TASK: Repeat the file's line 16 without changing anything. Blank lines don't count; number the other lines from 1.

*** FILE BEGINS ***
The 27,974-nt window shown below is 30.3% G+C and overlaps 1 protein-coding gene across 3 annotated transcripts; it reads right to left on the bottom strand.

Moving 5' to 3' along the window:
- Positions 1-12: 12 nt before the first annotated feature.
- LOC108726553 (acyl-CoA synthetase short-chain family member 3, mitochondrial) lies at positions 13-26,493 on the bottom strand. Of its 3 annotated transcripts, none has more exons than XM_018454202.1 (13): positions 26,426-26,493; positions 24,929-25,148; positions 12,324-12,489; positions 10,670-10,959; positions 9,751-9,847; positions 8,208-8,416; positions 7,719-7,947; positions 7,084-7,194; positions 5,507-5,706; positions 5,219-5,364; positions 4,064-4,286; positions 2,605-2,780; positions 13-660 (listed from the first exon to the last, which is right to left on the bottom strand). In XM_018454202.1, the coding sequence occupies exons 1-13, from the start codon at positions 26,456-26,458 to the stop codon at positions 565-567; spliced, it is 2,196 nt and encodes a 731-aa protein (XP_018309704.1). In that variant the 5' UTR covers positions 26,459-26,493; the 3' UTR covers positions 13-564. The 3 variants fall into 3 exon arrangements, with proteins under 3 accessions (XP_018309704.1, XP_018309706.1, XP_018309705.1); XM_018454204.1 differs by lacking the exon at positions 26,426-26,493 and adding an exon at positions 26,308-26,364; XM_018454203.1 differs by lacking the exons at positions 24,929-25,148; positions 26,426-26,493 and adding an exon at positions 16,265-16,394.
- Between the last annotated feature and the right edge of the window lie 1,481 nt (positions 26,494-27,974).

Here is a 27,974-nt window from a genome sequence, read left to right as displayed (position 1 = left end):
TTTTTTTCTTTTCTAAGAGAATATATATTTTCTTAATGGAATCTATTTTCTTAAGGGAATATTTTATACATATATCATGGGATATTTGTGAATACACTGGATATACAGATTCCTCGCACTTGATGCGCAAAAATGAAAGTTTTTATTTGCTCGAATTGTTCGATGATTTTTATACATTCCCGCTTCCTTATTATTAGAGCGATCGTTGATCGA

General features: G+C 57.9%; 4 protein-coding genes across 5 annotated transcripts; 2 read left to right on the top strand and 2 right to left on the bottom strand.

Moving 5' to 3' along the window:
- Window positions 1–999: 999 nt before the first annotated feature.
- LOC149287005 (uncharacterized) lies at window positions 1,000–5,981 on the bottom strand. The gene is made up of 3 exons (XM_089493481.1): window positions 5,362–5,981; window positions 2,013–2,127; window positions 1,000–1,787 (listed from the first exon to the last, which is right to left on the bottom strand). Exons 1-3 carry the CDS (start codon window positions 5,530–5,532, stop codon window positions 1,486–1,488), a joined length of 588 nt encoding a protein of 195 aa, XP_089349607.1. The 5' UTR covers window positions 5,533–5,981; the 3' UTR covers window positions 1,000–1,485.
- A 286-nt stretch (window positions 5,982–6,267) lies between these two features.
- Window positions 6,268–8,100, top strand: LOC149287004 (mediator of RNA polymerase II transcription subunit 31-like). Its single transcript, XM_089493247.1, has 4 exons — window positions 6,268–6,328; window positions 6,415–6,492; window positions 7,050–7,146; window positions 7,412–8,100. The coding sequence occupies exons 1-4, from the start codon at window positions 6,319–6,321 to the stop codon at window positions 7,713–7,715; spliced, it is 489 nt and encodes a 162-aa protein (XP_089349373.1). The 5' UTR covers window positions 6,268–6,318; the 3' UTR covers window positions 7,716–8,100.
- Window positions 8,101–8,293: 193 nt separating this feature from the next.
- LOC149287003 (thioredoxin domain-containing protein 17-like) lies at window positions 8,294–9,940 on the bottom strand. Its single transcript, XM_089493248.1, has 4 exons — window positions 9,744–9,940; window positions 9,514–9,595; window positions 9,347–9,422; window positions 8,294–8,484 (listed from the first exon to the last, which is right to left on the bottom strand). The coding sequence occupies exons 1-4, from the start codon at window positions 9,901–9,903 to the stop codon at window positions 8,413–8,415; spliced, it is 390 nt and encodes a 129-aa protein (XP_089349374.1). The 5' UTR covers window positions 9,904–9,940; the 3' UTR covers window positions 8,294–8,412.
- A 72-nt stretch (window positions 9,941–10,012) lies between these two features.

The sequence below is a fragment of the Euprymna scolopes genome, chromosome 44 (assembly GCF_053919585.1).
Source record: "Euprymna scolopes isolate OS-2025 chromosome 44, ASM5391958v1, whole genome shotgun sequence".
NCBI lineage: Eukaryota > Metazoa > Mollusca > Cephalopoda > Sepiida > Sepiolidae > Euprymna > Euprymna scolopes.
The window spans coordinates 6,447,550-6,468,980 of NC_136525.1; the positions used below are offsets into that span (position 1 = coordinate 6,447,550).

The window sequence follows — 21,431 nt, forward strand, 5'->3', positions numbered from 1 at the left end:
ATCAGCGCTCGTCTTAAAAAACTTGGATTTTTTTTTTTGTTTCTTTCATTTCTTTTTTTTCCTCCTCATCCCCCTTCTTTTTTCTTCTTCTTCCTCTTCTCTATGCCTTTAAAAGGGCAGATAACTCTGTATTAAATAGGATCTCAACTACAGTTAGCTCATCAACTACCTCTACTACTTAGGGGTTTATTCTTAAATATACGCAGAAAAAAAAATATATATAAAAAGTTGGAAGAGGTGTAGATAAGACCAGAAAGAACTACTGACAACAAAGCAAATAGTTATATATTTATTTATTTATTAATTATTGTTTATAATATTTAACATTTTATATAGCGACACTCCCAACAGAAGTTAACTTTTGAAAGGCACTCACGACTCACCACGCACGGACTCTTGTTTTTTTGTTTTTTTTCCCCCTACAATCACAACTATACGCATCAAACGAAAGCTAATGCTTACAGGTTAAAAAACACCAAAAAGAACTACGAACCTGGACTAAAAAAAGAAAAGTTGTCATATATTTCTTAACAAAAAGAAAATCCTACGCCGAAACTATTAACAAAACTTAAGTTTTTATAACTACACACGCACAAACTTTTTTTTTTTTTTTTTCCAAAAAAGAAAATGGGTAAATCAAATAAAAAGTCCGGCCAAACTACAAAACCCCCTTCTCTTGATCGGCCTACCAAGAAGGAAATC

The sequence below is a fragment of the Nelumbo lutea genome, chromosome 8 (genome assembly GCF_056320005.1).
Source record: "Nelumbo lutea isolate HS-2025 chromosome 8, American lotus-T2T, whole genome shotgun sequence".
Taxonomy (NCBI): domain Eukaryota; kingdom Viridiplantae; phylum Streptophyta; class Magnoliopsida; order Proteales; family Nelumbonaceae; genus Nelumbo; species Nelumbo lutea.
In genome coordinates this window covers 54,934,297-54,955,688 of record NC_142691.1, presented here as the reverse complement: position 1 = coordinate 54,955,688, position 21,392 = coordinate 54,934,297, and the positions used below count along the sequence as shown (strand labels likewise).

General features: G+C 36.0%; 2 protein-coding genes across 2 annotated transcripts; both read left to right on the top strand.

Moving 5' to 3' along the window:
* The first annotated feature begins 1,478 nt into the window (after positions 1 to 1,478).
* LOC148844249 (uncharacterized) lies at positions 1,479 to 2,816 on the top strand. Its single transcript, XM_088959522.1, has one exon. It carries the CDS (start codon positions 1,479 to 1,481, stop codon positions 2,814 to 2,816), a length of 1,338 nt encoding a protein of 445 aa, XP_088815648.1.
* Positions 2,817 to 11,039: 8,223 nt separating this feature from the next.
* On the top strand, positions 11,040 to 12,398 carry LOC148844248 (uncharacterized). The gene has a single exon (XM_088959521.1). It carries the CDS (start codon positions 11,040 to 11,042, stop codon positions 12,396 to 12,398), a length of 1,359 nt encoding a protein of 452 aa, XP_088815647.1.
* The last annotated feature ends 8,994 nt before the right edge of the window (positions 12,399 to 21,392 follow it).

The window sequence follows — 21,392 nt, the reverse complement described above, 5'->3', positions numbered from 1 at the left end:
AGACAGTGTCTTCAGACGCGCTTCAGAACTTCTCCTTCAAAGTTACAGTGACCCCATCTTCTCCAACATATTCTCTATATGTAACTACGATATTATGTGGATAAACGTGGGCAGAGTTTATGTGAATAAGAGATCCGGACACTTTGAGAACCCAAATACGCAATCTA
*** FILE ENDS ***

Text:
- A 72-nt stretch (window positions 9,941–10,012) lies between these two features.